“He would come into the office and ask ‘What do you want next?’ ” Ehmann remembers. “It was a miracle that Heaton came along when he did to illustrate the seminars. The seminars became more meaningful from then on.”
Through the years, Heaton felt that he was getting too old to do the slide job any longer, so the work was then turned over to Larry Allen (after some training from Heaton). All of this work has now led to VW&R’s personal computer modules, which contain 8,000 slides on various pests.
When Ehmann first launched his training classes, they were confined to California, and he decided to look East.
“I can remember being a salesman in Southern California when I decided to go to Arizona to see what was over there,” he says.
In Arizona, most of the actual pest control work was being done in Phoenix and Tucson. During one of his trips to Arizona, Ehmann met Dr. Larry Carruth, from the University of Arizona. Ehmann and Carruth put their collective heads together, along with the Arizona association’s president, John Dwyer, and they launched seminars and conferences in the state.
“My boss told me not to go to Arizona because they were all crooks over there,” Ehmann recalls.
It seems that an Arizona PCO had purchased a three-pound container of methyl bromide from Maclean and hadn’t paid for it.
Nolen First Customer
“My first customer in Arizona was Truly Nolen, who just came into Tucson,” Ehmann says. “I phoned Maclean with an order from Nolen, but Maclean said he would not fill the order. Nolen then took the phone and got Maclean to agree to ship the order. Nolen became a good personal friend of mine. I admire him, he is not the run-of-the-mill kind of guy.”
Over time then, the training being done at VW&R became too much for just Ehmann to handle. So, training became a requirement for all VW&R salespeople. Those training classes turned out to be highly successful.
In the 1970s, Ehmann began tracking attendance at his seminars in order to satisfy regulatory requirements. By 1982, Ehmann was told by his secretary that he had trained more than 100,000 pest controllers. Since 1982, he estimates that more than 200,000 additional people have attended the VW&R classes.
If you add another 100,000 to the total before Ehmann and the VW&R folks started tracking seminar attendance, the number of people trained under this program could be in the range of 400,000.
“VW&R has a training seminar somewhere in the United States every day,” Ehmann says.
The Maclean Co. was launched in 1938, and Ehmann started with them in 1950. Ehmann worked for Maclean for nearly 25 years and then for VW&R for 25 years, ending up as vice president of the pest control division.
“When VW&R purchased Maclean/NAMCO, I saw that VW&R had offices all over the country. I thought if we could get pest control into all of those offices, we would really have something. That, of course, is exactly what happened,” states Ehmann.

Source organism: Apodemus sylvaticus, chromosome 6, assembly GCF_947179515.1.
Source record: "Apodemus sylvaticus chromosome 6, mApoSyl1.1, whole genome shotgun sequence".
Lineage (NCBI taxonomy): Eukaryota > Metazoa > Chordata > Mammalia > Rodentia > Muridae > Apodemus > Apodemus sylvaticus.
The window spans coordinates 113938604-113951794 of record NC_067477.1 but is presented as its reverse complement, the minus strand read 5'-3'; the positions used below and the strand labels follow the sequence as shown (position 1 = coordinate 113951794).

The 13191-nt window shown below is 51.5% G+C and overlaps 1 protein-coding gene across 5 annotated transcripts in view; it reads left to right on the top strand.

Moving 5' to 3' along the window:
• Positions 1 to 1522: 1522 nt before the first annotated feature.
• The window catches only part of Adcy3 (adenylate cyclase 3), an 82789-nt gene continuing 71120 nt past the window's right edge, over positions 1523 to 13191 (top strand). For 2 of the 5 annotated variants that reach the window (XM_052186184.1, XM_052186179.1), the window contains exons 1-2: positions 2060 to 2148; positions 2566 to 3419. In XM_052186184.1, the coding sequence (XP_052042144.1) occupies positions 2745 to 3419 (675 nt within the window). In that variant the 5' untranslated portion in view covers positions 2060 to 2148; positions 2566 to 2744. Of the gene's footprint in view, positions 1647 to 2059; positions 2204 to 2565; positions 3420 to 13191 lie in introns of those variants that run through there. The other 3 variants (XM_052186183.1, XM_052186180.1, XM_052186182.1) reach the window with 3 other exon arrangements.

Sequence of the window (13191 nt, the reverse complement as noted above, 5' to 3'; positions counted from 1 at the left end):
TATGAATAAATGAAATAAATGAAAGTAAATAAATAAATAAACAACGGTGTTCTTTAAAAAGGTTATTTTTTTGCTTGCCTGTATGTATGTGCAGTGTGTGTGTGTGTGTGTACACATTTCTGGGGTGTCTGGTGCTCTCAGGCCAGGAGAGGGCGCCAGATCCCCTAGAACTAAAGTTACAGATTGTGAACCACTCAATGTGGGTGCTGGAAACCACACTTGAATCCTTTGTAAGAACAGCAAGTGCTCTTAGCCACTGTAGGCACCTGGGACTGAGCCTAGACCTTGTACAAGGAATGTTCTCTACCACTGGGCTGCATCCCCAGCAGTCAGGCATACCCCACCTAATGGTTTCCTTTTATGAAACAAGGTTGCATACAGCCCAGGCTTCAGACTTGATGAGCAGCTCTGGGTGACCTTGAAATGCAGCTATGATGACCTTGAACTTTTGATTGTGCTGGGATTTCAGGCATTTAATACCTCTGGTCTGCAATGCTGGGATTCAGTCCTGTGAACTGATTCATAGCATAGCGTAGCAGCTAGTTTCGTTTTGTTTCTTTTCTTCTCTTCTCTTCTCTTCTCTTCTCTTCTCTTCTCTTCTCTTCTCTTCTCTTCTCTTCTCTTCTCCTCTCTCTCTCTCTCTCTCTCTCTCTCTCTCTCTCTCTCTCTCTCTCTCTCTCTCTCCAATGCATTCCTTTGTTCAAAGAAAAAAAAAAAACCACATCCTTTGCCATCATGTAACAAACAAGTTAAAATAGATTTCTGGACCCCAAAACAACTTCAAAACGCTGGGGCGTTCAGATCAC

Ehmann has done training in several foreign countries, as well.
“I gave a three-hour seminar in Mexico one time that turned out to be a six-hour presentation because it had to be interpreted as I went along,” he recalls. “You know, it’s not very easy telling a funny story when it has to be interpreted. Five minutes later, you hear people laughing.”
“The pest control business has been my life’s work,” he says. “My philosophy has always been that the pest control business should be better off because we were there. Part of the good feeling was the education segment. I think that we left the industry better off.
“Of course, one person can’t be responsible for everything that has happened,” he continues. “So, if there was success, it was due to the dedication of the people who worked in the pest control side of the business. In any business, you are only as strong as your weakest person.”
Ehmann didn’t just fall into the pest control business, he was involved in it long before the opportunities at Maclean Co. As a pre-teenager, Ehmann remembers going to the Los Angeles County Museum and helping the curator of entomology.
“I didn’t get paid, but I got to listen to what he said,” Ehmann says. “He taught me a lot of entomology, I did that for four years.”
Ehmann graduated from Occidental College in Eagle Rock, Calif., in 1947 with a bachelor’s degree in chemistry then earned a master’s degree in public health from the University of Michigan in 1952.
He, of course, has a string of honors a mile long, but you can tell that teaching those pest control seminars was where he belonged.